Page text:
The Hurst Baja Boot was first envisioned by Vic Hickey, one of General Motors top engineers of the time. And although GM had no official program oriented toward off road racing at the time, Hickey and Drino Miller worked tirelessly to complete the Baja Boot in just 26 days.

Built at the Hurst facility in Michigan, the Baja Boot’s chasis was constructed of SAE- 1010 13/4-inch steel tubing and weighed just 3,450 pounds. It’s suspension system included parts from Chevrolet’s Corvette and utilized a Dana transfer case to shift power from one end of the 112 inch chassis to the other... [read more]

Powered by a 350 c.i. V8, the Baja Boot featured 11-inch Hurst-Airheart disc brakes, a 20-inch-diameter six blade fan with reversed pitch and could be operated in front wheel drive when the driver opted to disengage the transfer case.

Steve McQueen and Bud Ekins first raced the Baja Boot in the ‘Stardust 7-11’ off-road race in June of 1968. Covering more than 320 miles, the race started at the Stardust raceway in Las Vegas, Nevada, and ran across the Amargosa desert.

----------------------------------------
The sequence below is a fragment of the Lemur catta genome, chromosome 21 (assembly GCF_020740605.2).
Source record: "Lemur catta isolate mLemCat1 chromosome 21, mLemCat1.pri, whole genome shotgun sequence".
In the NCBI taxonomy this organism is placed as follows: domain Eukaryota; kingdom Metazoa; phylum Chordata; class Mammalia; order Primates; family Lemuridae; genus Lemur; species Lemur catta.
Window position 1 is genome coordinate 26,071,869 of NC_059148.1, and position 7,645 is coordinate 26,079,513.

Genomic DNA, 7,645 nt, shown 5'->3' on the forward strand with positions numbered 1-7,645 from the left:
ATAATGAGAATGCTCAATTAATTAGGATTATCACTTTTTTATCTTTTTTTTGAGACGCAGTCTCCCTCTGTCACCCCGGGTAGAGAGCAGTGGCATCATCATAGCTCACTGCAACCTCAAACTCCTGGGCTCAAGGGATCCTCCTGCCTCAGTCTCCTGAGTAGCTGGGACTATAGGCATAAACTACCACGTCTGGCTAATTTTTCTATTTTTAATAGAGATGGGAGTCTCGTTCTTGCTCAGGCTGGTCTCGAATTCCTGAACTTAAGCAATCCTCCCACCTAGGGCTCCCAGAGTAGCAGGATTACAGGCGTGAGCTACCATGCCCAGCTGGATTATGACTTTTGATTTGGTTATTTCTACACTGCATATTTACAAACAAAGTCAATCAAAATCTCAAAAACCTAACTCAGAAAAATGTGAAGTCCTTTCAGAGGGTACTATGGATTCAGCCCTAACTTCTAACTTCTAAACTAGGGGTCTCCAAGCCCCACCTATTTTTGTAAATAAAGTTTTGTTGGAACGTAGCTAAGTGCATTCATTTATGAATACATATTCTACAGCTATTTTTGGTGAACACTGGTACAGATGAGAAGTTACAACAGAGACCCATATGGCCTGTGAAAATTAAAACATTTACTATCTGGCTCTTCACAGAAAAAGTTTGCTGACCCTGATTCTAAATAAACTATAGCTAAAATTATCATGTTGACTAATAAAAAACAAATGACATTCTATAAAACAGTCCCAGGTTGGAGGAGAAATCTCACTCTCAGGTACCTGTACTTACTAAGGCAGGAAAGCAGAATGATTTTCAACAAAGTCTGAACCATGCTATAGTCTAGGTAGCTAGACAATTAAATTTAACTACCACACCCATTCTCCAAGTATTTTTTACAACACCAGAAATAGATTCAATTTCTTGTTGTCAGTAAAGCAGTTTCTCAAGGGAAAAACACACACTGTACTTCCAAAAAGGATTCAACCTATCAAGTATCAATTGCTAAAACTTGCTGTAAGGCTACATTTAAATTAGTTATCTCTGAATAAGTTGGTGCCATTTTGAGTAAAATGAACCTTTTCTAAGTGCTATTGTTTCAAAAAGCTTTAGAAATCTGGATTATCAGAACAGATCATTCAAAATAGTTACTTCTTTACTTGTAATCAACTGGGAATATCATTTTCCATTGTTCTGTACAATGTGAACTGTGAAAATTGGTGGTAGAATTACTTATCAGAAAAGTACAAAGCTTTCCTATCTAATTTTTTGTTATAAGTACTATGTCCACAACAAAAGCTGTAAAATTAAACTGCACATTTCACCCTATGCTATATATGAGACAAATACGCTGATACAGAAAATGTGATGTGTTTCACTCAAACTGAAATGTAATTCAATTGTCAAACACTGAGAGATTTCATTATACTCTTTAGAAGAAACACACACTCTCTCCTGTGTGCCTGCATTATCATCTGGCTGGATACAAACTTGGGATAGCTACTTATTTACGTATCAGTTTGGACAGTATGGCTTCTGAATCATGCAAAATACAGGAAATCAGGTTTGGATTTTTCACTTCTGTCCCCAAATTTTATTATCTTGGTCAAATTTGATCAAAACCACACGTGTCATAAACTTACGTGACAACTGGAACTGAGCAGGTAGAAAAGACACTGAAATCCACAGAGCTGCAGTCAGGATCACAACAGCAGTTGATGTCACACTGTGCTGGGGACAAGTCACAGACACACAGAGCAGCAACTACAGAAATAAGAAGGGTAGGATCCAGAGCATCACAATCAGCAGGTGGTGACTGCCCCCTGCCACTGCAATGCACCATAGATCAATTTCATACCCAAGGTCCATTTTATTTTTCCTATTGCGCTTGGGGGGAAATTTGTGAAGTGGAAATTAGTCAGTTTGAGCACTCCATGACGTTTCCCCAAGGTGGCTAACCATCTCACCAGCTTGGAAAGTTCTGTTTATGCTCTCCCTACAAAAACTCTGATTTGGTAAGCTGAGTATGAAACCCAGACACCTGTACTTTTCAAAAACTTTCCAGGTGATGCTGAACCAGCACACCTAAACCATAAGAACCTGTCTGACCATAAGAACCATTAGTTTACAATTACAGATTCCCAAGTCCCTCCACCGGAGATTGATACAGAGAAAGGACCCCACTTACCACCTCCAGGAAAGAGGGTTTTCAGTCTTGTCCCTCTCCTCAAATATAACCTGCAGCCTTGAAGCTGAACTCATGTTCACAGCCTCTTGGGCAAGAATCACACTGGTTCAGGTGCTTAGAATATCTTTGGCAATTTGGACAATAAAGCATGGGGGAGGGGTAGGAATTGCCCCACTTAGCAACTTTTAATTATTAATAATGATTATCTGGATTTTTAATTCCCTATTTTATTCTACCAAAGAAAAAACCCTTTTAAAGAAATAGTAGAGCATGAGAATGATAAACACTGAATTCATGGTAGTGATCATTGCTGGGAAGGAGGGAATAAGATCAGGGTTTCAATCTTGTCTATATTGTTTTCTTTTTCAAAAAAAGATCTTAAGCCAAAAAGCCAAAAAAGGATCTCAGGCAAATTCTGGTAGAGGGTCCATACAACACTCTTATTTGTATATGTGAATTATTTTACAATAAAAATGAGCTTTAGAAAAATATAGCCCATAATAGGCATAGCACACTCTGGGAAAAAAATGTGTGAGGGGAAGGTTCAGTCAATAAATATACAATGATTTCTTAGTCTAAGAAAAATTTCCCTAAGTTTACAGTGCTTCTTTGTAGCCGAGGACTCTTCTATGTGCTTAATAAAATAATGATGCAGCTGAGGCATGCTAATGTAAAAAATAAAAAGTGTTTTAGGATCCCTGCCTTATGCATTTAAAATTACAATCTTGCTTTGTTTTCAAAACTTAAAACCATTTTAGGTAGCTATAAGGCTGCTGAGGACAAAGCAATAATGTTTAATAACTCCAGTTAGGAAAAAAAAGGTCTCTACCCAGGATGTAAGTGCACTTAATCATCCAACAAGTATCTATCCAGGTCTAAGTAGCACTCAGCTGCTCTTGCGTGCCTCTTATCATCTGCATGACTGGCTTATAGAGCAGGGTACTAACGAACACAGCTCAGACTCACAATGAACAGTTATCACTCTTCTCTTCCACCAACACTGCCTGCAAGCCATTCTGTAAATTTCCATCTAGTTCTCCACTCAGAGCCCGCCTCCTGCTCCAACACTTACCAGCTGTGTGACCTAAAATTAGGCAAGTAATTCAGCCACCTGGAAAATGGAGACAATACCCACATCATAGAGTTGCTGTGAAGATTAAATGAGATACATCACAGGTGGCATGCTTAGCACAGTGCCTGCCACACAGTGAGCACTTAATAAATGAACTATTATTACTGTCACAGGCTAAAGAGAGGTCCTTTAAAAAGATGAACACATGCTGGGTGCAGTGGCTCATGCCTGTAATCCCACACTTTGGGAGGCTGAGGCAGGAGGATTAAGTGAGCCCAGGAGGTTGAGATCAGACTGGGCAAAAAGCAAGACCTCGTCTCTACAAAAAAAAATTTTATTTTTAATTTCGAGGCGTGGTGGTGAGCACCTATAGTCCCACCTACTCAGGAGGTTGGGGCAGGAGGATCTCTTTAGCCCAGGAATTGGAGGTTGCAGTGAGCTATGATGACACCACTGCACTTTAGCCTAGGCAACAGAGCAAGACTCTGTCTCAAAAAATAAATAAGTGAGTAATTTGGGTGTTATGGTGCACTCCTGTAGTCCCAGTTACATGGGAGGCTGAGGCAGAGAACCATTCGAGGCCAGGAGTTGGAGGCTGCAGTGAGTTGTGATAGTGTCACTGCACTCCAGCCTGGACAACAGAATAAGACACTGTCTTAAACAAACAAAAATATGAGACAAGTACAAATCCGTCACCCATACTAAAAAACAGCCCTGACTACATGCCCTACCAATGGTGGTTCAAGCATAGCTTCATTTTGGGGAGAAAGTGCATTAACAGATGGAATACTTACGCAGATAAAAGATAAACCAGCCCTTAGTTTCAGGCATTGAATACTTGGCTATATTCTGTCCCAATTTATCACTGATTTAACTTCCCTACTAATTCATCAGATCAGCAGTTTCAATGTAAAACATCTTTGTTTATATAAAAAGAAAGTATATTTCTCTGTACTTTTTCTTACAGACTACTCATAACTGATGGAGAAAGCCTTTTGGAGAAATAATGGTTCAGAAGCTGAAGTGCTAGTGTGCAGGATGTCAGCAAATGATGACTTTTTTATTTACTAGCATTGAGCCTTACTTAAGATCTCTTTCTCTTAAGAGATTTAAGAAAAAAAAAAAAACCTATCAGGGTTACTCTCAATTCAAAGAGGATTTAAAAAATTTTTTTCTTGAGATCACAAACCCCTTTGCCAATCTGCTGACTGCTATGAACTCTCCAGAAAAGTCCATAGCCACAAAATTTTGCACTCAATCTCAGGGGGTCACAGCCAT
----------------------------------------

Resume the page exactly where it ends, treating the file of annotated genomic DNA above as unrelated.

Shortly before the race began, McQueen told the media: “I’ve lined me up a sweet machine for this one called the ‘Baja Boot.’ Chevy powered. Four hundred and fifty horses under the bonnet. Space frame construction. Four-wheel drive. Independant suspension. And ’smooth’! I can notch close to a hundred over a sand wash and you better believe that’s moving.”

McQueen and Edkins were doing quite well in the race until, as McQueen describes to to writer William F. Nolan: “We were really battin’ along, feeling good about the car and our chances with it, when we see this big fat wheel rolling along beside us. It’s our wheel!  The axle had popped.  Well, that did it. We just sat on our tails in the desert ’till help came.”

Images and Info: The Selvedge Yard
Editorial: Justin W. Coffey

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